Oh, whaah. If only we had known that Rupert Murdoch and NewsCorp were a bunch of slimeball crooks! Nobody could have anticipated! Yada yada.
Cut the crap. I’m sooooo sick of hearing this shit you have no idea. If only we’d known Saddam Hussein didn’t have weapons of mass distruction! If only we’d known that Big Shitpile was about to implode! If only we’d known that deep water oil wells weren’t safe! Let’s see: in five years we’ll be hearing from ExxonMobil executives, “if only we’d known that peak oil was here and global climate change was real!”
If only .. if only!
Give me a break. Murdoch’s takeover of Dow Jones was a hard-fought battle. And it didn’t happen so long ago that I don’t remember my in-box being flooded with petitions about it, either. I remember stories like this one, in which major Dow Jones stakeholders sounded the alarm bells:
The Audit: What’s the problem with Rupert Murdoch’s News Corp. acquiring Dow Jones?
Jim Ottaway: To me, the first biggest issue is more media concentration in the hands the people who use their media power for personal, political, and business interests, as Murdoch does so blatantly with the New York Post, FOX News network, Star TV in China, Phoenix TV in China. He has the largest total broadcast audience in China, where they’re getting no criticism because of his deal with the devil there. On Monday (June 25), the New York Times had a long piece on how Murdoch manipulates American politicians and FCC officials to get the TV regulatory approval to keep all his television stations and not have to sell them. Then on Tuesday, it had a really good investigative piece on how he does the same in China. And I must say that these two articles made my statement on May 6th seem polite. I was horrified about the stuff I didn’t know about. There’s no moral compass.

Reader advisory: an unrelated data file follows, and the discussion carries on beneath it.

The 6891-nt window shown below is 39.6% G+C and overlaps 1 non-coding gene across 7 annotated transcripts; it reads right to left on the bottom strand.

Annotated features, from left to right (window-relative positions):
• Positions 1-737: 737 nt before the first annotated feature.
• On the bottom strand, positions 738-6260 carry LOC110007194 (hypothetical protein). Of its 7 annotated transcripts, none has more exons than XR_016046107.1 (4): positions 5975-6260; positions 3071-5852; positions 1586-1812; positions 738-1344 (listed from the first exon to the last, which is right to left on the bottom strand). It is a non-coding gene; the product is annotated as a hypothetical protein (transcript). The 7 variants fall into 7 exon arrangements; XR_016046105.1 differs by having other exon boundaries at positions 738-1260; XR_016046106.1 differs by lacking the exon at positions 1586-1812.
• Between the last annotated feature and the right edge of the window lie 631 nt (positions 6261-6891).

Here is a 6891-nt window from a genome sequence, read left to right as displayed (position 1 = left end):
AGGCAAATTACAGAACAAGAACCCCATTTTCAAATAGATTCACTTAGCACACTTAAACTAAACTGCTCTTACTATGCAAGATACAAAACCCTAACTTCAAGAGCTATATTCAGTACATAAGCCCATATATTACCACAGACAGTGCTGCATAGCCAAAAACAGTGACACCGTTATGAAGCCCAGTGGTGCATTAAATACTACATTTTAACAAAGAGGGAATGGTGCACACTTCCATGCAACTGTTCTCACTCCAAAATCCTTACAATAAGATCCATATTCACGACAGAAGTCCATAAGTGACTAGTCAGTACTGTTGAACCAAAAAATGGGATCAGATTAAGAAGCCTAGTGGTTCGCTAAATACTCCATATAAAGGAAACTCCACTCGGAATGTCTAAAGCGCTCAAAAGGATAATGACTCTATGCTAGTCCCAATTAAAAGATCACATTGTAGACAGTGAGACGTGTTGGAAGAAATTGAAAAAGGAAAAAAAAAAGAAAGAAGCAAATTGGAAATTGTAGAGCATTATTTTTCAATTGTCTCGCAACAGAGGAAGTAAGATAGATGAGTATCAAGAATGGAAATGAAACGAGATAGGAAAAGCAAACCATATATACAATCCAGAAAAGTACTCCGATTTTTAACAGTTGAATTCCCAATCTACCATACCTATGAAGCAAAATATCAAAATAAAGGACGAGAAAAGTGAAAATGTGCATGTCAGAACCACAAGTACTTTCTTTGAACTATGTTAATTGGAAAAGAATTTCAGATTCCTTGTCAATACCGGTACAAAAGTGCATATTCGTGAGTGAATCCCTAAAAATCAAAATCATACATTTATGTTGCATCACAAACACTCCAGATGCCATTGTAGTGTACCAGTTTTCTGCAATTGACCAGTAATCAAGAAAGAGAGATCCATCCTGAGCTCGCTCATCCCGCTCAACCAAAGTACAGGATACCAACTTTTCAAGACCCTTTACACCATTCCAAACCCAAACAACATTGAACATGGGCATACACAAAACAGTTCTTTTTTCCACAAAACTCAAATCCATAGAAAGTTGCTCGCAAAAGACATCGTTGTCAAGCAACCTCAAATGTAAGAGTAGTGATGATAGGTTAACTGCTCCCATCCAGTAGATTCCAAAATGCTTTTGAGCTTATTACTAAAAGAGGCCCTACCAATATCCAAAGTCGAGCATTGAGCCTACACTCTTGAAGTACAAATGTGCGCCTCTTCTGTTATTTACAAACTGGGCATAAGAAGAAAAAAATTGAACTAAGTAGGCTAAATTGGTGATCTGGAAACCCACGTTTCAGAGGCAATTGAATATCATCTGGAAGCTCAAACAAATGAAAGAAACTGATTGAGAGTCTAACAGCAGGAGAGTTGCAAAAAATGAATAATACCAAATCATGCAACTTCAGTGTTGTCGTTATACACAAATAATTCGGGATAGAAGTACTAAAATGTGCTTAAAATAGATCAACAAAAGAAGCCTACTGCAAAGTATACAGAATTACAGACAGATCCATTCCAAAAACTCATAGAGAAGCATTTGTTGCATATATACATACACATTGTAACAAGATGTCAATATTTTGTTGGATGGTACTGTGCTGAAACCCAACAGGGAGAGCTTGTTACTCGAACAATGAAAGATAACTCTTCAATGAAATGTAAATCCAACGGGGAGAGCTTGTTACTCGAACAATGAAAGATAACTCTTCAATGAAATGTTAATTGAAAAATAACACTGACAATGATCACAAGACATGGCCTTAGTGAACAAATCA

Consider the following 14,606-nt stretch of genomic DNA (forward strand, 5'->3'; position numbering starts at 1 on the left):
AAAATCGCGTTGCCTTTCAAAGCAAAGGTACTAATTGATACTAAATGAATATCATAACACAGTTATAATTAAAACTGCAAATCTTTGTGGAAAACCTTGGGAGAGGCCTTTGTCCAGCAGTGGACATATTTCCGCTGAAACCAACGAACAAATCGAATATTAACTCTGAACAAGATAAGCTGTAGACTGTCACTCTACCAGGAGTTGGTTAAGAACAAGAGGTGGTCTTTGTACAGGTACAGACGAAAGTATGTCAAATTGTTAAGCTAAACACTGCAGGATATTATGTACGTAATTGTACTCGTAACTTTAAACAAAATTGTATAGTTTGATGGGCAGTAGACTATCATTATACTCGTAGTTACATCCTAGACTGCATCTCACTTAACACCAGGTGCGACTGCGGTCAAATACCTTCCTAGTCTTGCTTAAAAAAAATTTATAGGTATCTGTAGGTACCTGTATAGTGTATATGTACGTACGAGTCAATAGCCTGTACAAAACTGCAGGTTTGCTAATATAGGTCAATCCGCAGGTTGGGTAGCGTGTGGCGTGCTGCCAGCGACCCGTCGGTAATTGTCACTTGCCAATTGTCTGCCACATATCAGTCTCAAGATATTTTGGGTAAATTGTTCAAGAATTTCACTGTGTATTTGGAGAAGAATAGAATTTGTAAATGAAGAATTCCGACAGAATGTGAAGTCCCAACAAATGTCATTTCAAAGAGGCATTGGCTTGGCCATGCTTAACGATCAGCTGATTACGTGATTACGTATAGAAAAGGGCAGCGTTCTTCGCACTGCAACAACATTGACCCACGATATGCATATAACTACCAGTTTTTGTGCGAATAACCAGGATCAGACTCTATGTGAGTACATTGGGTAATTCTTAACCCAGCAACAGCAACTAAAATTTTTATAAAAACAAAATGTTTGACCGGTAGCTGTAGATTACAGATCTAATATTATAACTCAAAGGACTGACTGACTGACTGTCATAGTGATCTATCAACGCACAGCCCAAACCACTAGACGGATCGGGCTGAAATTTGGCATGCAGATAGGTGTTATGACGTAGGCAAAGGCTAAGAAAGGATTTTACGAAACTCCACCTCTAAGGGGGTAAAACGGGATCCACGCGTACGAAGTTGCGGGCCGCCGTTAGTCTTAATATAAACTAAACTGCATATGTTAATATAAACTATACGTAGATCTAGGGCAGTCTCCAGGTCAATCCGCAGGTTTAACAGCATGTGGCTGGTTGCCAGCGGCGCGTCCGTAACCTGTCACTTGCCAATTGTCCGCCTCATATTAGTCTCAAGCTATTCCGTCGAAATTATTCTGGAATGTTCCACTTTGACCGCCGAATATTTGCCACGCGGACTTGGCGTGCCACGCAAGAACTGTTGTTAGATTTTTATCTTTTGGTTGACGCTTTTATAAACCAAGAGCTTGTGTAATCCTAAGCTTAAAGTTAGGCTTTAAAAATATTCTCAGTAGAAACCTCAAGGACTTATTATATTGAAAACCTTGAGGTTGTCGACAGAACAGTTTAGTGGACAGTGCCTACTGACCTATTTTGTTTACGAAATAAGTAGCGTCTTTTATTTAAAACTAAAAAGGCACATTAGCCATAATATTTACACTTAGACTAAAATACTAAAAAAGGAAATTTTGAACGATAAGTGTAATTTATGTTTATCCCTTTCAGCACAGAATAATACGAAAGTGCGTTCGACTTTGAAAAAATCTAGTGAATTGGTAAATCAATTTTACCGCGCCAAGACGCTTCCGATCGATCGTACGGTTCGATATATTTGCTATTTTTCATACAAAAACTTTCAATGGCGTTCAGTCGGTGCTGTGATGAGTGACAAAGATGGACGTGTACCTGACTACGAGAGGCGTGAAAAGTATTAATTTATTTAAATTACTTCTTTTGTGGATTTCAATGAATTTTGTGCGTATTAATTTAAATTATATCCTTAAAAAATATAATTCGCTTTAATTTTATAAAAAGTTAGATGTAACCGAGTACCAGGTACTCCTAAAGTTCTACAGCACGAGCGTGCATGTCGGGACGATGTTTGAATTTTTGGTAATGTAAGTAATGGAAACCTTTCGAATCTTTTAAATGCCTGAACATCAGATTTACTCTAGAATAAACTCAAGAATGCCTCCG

I mean for crying out loud, Murdoch had to promise to appoint a special independent editorial committee to protect the Wall Street Journal from Murdoch’s right-wing ideology, an agreement which was immediately ignored. Surprise, surprise.